The words “up-and-coming band” can strike terror into the hearts of live music fans. Because too often, they translate to “inexperienced,” “suffering from stage fright” or just plain “bad.” Still, the Palms is rolling the dice every Tuesday with its Emerge Indie Showcase, which presents three or four bands for free in the Lounge. Always willing to take a gamble myself, I headed to the Palms, grabbed a booth and tuned in for what, with a 9 p.m. start time, would at the very least be the earliest live show I’d ever see in Las Vegas.
You wouldn’t expect much turnout on a Tuesday night in January. The fans and friends of the three acts on the bill, however, were out in full force, packing lower-level tables and eventually overflowing to the upper deck. This is a good thing, obviously, but can also be a bad thing in terms of newbies’ stomach butterflies. Thankfully, it didn’t seem to affect the show much once it got started in earnest.
The acts themselves diverged wildly—a melodic three-piece playing Jack Johnson-y songs, a one-man band cum comedian and a jazz ensemble featuring a saxophone. The lineup was only made more jarring by odd, ever-changing lighting choices and a fog machine that periodically made the laid-back Lounge look like 19th-century London. Yet each act managed to put such distractions aside, bringing something fresh to the table beyond its mere genre.
Local act If Anything might not have started out rock-solid, but after one member ditched his bass for an acoustic guitar and the singer had a drink and got over his nerves, they played some radio-quality songs that would make John Mayer smile. They also dabbled in scatting in a couple of songs, which gave their sound more of an edge.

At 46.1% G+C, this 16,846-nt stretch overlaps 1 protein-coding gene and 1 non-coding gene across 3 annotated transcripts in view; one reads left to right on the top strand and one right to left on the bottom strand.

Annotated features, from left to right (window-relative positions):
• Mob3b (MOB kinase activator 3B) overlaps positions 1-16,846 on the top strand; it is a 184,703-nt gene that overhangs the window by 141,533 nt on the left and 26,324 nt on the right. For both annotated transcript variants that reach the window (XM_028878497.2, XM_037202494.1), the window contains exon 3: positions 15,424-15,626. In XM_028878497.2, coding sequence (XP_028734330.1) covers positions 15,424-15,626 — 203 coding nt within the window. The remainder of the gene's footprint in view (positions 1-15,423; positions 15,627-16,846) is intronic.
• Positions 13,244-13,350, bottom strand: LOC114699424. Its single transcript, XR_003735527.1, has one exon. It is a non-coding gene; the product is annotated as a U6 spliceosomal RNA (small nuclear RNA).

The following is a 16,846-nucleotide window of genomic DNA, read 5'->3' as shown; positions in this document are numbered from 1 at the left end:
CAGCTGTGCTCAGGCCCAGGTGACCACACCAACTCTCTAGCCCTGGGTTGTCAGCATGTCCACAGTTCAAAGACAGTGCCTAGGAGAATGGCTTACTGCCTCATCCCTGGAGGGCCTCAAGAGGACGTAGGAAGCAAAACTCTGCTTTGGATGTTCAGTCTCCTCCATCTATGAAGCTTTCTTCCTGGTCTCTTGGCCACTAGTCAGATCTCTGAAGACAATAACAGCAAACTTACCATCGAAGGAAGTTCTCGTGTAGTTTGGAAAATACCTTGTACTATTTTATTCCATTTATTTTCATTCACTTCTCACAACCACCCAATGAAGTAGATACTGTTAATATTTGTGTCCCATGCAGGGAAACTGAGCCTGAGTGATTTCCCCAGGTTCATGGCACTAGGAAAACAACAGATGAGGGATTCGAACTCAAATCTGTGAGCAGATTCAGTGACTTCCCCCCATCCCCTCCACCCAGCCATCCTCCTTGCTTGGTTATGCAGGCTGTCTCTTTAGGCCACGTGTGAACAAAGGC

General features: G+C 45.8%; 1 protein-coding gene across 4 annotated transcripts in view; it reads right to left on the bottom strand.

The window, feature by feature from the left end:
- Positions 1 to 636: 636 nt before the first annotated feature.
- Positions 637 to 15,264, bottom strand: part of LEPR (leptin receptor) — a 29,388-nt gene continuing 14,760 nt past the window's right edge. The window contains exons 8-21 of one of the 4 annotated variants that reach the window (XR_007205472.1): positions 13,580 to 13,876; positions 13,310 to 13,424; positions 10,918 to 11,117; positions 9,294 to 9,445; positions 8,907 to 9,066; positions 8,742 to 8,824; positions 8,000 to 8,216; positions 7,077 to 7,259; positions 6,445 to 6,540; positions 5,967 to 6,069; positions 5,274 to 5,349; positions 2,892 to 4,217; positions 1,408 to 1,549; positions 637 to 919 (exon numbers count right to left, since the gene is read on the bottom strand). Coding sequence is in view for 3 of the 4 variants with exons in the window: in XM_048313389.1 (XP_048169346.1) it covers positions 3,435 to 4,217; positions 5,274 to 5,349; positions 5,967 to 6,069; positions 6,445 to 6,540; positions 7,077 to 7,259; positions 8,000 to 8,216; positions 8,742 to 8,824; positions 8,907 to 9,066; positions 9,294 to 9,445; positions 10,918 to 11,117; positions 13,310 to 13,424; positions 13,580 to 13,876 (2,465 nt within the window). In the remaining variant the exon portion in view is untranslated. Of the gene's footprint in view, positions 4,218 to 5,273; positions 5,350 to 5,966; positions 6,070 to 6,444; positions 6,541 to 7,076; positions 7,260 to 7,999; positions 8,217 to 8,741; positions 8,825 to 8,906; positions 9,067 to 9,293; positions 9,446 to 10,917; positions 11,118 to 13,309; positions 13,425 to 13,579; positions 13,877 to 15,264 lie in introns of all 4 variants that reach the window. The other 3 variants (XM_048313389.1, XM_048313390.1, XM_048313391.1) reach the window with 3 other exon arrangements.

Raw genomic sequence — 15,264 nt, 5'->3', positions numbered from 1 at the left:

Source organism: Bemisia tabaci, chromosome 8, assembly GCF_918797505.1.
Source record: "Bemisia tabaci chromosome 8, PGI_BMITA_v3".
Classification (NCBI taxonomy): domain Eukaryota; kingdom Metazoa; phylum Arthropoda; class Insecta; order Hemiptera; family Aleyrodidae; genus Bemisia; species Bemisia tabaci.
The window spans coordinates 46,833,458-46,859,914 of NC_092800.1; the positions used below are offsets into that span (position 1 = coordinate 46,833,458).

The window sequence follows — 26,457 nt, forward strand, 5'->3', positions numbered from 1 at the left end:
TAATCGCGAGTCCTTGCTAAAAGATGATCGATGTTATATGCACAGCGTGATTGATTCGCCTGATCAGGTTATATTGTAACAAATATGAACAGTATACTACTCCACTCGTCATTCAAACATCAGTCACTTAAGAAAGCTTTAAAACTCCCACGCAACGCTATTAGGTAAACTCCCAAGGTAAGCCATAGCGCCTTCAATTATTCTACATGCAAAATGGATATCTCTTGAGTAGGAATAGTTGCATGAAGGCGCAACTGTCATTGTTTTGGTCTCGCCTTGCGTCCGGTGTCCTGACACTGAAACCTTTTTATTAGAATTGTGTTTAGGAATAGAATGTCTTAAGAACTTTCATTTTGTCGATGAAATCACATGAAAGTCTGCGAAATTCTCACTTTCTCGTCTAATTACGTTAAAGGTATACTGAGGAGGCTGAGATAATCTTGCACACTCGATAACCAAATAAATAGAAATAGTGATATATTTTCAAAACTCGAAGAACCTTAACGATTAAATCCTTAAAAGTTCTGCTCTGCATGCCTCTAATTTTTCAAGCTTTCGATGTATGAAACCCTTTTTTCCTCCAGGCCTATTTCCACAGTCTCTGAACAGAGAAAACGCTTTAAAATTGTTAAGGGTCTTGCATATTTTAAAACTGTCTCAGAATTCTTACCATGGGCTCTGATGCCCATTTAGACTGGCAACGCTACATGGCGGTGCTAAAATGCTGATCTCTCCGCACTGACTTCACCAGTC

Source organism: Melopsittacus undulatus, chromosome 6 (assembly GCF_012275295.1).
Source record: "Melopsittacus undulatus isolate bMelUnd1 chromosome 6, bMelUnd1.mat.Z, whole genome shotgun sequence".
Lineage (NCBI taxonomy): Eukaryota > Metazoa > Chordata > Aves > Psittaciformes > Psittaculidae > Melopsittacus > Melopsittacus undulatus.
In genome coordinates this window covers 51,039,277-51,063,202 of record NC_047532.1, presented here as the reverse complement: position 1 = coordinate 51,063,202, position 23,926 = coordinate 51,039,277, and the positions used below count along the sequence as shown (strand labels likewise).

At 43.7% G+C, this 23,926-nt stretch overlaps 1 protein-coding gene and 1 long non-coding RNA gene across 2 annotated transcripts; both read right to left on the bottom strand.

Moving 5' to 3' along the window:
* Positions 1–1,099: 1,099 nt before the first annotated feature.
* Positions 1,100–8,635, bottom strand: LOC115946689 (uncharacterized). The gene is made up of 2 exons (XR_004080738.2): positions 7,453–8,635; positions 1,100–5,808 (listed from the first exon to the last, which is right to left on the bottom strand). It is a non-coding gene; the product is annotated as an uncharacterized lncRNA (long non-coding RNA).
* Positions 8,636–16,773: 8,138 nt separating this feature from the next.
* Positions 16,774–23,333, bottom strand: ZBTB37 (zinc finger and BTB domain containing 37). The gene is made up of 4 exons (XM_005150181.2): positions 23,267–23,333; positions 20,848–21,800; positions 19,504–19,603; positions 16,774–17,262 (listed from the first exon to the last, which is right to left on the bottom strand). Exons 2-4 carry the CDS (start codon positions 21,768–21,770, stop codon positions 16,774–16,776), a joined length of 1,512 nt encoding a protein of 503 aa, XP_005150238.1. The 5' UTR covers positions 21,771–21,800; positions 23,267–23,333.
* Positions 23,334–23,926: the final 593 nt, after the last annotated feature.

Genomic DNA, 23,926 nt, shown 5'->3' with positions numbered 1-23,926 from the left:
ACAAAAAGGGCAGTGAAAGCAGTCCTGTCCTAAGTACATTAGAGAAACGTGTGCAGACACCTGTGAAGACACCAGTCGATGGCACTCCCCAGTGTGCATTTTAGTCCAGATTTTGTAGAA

Phil Stendek put an end to the mellow mood by playing drum-based funk and covering Warren G and The Who. He was introduced by the showcase’s organizer, who mentioned that Stendek had played his wedding. After seeing Stendek perform, I was left wondering what kind of wedding that guy had.
Stendek’s music is an interesting blend made possible by the looping of sounds he makes and records onstage, allowing him to sound like a full band and turning his guitar and drum kit into anything he wants. This alone might not be that weird at a wedding, especially given his tendency to cover popular hits from the past, but when you add in Stendek’s personal brand of comedy, which includes Michael McDonald impersonations and belching, you start to wish you had been there when he serenaded the couple. The Dan Band might seem tame by comparison.
By the time a jazz band in fedoras took the stage, I pretty much felt like I’d seen it all. And that’s the point of a showcase like this. The Palms’ Emerge Indie Showcase is free, offers plenty of seating and has a pleasant atmosphere, so it might be a better cure for your Tuesday-night doldrums than your average open-mic. That said, they could turn off the fog machine and lower the drink prices. A girl can dream, can’t she?